Santa Cruz Tech Beat


Lean Launchpad: UCSC offers first business accelerator class

By Nada Miljkovic
UCSC Summer Entrepreneurship Academy
Special to Santa Cruz Tech Beat

May 5, 2016 — Santa Cruz, CA

Last August 2015, I was asked to teach the Intro to Radio and Broadcast Media class at Crown College at UCSC. I was thrilled and jumped at the opportunity. It has been my dream to teach ever since I went back to school to pursue my passion for art and teaching. In 2009, after graduating with a Master’s in Fine Arts in Digital Arts and New Media, I quit my 20+ year career as a project manager in construction and began my first startup. I kept teaching as a course assistant at UCSC. As the business developed, I switched to working full time on my business, Artist on Art.

After getting the radio class, my desire to teach was reignited and I wanted more. So, I approached Manel Camps, the Crown Provost. At our first meeting, l told Manel what a thrill it was for me to teach and that I had an idea for a class in business entrepreneurship at UCSC. College students to have a real need to plan with what they are going to do after graduation. Many are saddled with large debt and are clueless as to what to do next. He exclaimed, “perfect, that is exactly what we want.”

After that conversation, things moved quickly. Manel introduced me to Dr. Sue Carter, the director of the Center for Innovation and Entrepreneurial Development, Associate Dean of Graduate Studies, and Physics Professor. We worked together to write up the course proposal and get it approved by the appropriate people, councils, and committees. Not an easy task. Plus, we wanted this to be attractive to students by having general education credit for the class.

After a lot of work, we are thrilled to announce that this summer UCSC is offering the first business accelerator class, the​ S​ummer Entrepreneurship Academy (SEA),​ to both students (graduate and undergraduate) and the public.

The class, CRWN 90-01 CLASS 71286, is based on the Lean Launchpad / National Science Foundation Innovation Corps model, in which students build teams with entrepreneurial leads and mentors who have startup experience to discover and develop business plans. It is a five credit general education (creative) class.

This Lean Launchpad/NSF I­Corps model is applies the scientific methodology to building a startup: develop a hypothesis, test it by developing and implementing experiments, invalidating and reiterating them. Large data sets are required. Students have to get out of the building to do interviews. We want them to talk to all the stakeholders within their potential business eco­system.

This model is completely different from the classic waterfall company development model. The waterfall model starts with requirements which need design and then implementation after which comes verification and maintenance. Once a phase of development is completed, the development proceeds to the next phase and there is no turning back. Using this method, students have an idea they think solves an important problem. They spend resources to get a minimum viable product without first doing a comprehensive customer discovery. Because the market analysis comes late in the development process time and resources are often wasted in solving the wrong problem. In our class, SEA, we flip this model.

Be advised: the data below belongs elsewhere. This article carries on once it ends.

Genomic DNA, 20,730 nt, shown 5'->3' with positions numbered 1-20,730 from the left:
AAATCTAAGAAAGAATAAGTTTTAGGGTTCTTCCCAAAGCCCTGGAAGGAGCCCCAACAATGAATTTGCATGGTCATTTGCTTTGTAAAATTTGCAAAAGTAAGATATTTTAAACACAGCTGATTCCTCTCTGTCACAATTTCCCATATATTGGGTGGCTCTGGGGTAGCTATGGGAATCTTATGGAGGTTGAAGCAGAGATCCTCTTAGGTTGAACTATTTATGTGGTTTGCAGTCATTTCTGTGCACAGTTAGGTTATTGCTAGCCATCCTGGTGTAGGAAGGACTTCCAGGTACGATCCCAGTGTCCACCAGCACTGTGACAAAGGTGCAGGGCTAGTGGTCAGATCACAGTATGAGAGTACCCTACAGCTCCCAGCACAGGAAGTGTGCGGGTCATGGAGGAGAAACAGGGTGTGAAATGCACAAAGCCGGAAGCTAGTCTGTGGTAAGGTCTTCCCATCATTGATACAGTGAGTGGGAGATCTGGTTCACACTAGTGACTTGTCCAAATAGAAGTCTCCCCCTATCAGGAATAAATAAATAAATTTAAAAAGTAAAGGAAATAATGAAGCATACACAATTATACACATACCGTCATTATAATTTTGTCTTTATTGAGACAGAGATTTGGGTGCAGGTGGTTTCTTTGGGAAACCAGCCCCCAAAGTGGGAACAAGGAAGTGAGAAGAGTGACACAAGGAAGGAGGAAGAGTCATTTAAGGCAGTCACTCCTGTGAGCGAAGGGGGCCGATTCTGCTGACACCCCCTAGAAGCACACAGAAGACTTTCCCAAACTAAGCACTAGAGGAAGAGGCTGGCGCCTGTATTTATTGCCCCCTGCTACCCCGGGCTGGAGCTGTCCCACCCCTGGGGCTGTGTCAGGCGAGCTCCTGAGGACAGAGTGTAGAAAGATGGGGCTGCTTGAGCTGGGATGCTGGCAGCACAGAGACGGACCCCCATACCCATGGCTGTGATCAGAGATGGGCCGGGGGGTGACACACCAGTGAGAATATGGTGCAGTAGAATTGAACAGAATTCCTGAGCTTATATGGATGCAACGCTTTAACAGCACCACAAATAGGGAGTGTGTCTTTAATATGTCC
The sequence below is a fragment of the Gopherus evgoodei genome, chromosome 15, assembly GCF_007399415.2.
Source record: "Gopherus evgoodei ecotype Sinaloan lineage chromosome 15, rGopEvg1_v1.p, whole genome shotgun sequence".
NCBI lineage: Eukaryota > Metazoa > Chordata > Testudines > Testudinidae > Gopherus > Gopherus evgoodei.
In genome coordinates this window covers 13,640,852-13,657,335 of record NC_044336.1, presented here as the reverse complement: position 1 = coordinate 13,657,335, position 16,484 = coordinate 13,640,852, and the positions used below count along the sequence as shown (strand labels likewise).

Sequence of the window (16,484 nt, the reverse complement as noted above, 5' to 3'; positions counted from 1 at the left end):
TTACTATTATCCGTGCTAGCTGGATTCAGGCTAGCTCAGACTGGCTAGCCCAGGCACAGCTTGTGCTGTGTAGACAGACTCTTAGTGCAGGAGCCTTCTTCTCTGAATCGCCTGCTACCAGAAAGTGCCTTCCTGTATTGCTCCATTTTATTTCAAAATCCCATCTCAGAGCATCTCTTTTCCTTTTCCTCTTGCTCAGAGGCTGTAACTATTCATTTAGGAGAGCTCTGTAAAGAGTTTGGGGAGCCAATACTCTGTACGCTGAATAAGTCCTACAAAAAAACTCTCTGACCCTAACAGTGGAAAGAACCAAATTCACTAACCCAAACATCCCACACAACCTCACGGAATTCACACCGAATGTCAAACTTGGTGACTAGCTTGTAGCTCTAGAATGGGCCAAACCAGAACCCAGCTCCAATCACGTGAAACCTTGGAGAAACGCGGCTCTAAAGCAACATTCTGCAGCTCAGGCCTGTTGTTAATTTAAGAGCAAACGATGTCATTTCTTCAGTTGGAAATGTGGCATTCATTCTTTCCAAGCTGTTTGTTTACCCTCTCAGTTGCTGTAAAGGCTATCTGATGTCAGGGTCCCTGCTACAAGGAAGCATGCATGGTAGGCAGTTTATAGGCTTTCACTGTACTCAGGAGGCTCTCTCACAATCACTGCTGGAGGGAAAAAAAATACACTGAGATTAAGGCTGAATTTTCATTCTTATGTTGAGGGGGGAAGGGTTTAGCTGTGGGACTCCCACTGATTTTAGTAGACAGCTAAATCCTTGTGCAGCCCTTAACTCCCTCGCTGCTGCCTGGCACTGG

We start with teaching Osterwalders business canvas concept from the book B​usiness Model Generation.​ We emphasize the customer discovery process. We want to get the students out of the building and talking to potential clients about their needs before committing to a business plan. We require students to have 60+ interviews completed by the end of the course. This is the data set that will allow for the patterns to emerge and be recognized. The students present their new business canvas each week reflecting the new information from their interviews.

We help students identify their customers’ needs, value propositions, key partners, channels, and market early in the idea development process via this iterative process. This way they can pivot their solution to more rapidly solve the needs of their customer. In other words, we teach them the agile business development methodology.

The course begins with an in­-person, one day intensive workshop, June 20, continues with weekly webinars (2 to 2.5 hours) that are attended remotely (via adobe connect), weekly office hours, and a one day intensive workshop on the last day of the class, August 5th, when students give their final presentations. The class is mostly online. The in-­person component at the start and end is critical to the effectiveness of the accelerator.

If you are interested in being involved in the formation phase as a student, member of the teaching team, principal investigator, or business mentor, please contact Sue Carter at and/or me, Nada Miljkovic at

We are hosting an information session on May 12, 2016, from 2 to 3 pm, room 599 Engineering 2, UCSC. This is free and open to the public.

For more information, please visit our website, Summer Entrepreneurship Academy, and the UCSC Summer Entrepreneurship Academy Facebook page.


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